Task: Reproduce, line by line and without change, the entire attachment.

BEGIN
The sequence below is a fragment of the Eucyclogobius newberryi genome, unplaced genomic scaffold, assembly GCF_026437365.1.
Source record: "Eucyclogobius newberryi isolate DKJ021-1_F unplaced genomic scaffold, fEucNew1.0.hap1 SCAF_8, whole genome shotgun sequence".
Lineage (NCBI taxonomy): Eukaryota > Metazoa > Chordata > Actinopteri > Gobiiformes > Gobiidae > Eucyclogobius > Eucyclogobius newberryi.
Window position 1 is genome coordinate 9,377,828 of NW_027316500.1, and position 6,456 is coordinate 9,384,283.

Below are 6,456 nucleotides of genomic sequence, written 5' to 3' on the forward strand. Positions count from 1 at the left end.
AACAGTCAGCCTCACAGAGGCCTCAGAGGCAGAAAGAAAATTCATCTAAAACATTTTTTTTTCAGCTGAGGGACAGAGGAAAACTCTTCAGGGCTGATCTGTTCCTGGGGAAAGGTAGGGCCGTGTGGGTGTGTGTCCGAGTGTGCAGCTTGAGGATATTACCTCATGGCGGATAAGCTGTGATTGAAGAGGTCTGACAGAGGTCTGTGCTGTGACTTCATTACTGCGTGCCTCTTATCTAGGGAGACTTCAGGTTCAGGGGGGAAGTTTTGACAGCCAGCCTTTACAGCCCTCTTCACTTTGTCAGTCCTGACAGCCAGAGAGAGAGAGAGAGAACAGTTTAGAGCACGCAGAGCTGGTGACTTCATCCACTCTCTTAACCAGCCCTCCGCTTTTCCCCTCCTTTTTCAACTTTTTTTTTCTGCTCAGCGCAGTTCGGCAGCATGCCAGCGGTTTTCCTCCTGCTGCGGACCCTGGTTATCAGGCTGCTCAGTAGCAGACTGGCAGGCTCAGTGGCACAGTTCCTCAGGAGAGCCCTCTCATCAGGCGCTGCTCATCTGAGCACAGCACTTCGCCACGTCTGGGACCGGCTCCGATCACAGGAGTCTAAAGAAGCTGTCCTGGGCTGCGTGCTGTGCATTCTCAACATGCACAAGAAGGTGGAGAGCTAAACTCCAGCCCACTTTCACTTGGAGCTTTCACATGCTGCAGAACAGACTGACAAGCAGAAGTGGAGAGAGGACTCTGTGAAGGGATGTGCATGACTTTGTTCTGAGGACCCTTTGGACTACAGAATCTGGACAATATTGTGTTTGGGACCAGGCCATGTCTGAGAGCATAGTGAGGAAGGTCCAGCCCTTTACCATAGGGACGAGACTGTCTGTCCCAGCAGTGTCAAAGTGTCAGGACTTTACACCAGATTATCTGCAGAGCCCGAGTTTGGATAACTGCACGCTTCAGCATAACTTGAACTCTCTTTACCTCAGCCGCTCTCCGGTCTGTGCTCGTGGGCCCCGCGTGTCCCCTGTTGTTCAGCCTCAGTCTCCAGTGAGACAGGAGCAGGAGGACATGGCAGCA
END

The sequence below is a fragment of the Eucyclogobius newberryi genome, unplaced genomic scaffold, assembly GCF_026437365.1.
Source record: "Eucyclogobius newberryi isolate DKJ021-1_F unplaced genomic scaffold, fEucNew1.0.hap1 SCAF_8, whole genome shotgun sequence".
Lineage (NCBI taxonomy): Eukaryota > Metazoa > Chordata > Actinopteri > Gobiiformes > Gobiidae > Eucyclogobius > Eucyclogobius newberryi.
Window position 1 is genome coordinate 9,377,828 of NW_027316500.1, and position 6,456 is coordinate 9,384,283.

Below are 6,456 nucleotides of genomic sequence, written 5' to 3' on the forward strand. Positions count from 1 at the left end.
AACAGTCAGCCTCACAGAGGCCTCAGAGGCAGAAAGAAAATTCATCTAAAACATTTTTTTTTCAGCTGAGGGACAGAGGAAAACTCTTCAGGGCTGATCTGTTCCTGGGGAAAGGTAGGGCCGTGTGGGTGTGTGTCCGAGTGTGCAGCTTGAGGATATTACCTCATGGCGGATAAGCTGTGATTGAAGAGGTCTGACAGAGGTCTGTGCTGTGACTTCATTACTGCGTGCCTCTTATCTAGGGAGACTTCAGGTTCAGGGGGGAAGTTTTGACAGCCAGCCTTTACAGCCCTCTTCACTTTGTCAGTCCTGACAGCCAGAGAGAGAGAGAGAGAACAGTTTAGAGCACGCAGAGCTGGTGACTTCATCCACTCTCTTAACCAGCCCTCCGCTTTTCCCCTCCTTTTTCAACTTTTTTTTTCTGCTCAGCGCAGTTCGGCAGCATGCCAGCGGTTTTCCTCCTGCTGCGGACCCTGGTTATCAGGCTGCTCAGTAGCAGACTGGCAGGCTCAGTGGCACAGTTCCTCAGGAGAGCCCTCTCATCAGGCGCTGCTCATCTGAGCACAGCACTTCGCCACGTCTGGGACCGGCTCCGATCACAGGAGTCTAAAGAAGCTGTCCTGGGCTGCGTGCTGTGCATTCTCAACATGCACAAGAAGGTGGAGAGCTAAACTCCAGCCCACTTTCACTTGGAGCTTTCACATGCTGCAGAACAGACTGACAAGCAGAAGTGGAGAGAGGACTCTGTGAAGGGATGTGCATGACTTTGTTCTGAGGACCCTTTGGACTACAGAATCTGGACAATATTGTGTTTGGGACCAGGCCATGTCTGAGAGCATAGTGAGGAAGGTCCAGCCCTTTACCATAGGGACGAGACTGTCTGTCCCAGCAGTGTCAAAGTGTCAGGACTTTACACCAGATTATCTGCAGAGCCCGAGTTTGGATAACTGCACGCTTCAGCATAACTTGAACTCTCTTTACCTCAGCCGCTCTCCGGTCTGTGCTCGTGGGCCCCGCGTGTCCCCTGTTGTTCAGCCTCAGTCTCCAGTGAGACAGGAGCAGGAGGACATGGCAGCA